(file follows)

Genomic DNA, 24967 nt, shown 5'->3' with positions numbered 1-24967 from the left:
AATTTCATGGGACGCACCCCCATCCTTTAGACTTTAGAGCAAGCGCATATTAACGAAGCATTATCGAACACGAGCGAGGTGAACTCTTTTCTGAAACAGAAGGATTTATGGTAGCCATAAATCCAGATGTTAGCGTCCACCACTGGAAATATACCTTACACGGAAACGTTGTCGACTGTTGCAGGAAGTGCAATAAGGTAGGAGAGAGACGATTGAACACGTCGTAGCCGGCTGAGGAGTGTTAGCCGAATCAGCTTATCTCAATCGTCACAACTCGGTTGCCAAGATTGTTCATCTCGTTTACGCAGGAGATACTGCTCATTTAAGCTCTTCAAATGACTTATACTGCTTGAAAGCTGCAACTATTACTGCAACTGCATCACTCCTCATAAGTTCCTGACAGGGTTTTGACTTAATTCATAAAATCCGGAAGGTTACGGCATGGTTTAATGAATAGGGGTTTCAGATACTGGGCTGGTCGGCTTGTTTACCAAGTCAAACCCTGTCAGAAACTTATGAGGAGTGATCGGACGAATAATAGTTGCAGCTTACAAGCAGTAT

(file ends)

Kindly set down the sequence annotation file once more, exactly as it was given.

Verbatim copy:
Genomic DNA, 24967 nt, shown 5'->3' with positions numbered 1-24967 from the left:
AATTTCATGGGACGCACCCCCATCCTTTAGACTTTAGAGCAAGCGCATATTAACGAAGCATTATCGAACACGAGCGAGGTGAACTCTTTTCTGAAACAGAAGGATTTATGGTAGCCATAAATCCAGATGTTAGCGTCCACCACTGGAAATATACCTTACACGGAAACGTTGTCGACTGTTGCAGGAAGTGCAATAAGGTAGGAGAGAGACGATTGAACACGTCGTAGCCGGCTGAGGAGTGTTAGCCGAATCAGCTTATCTCAATCGTCACAACTCGGTTGCCAAGATTGTTCATCTCGTTTACGCAGGAGATACTGCTCATTTAAGCTCTTCAAATGACTTATACTGCTTGAAAGCTGCAACTATTACTGCAACTGCATCACTCCTCATAAGTTCCTGACAGGGTTTTGACTTAATTCATAAAATCCGGAAGGTTACGGCATGGTTTAATGAATAGGGGTTTCAGATACTGGGCTGGTCGGCTTGTTTACCAAGTCAAACCCTGTCAGAAACTTATGAGGAGTGATCGGACGAATAATAGTTGCAGCTTACAAGCAGTAT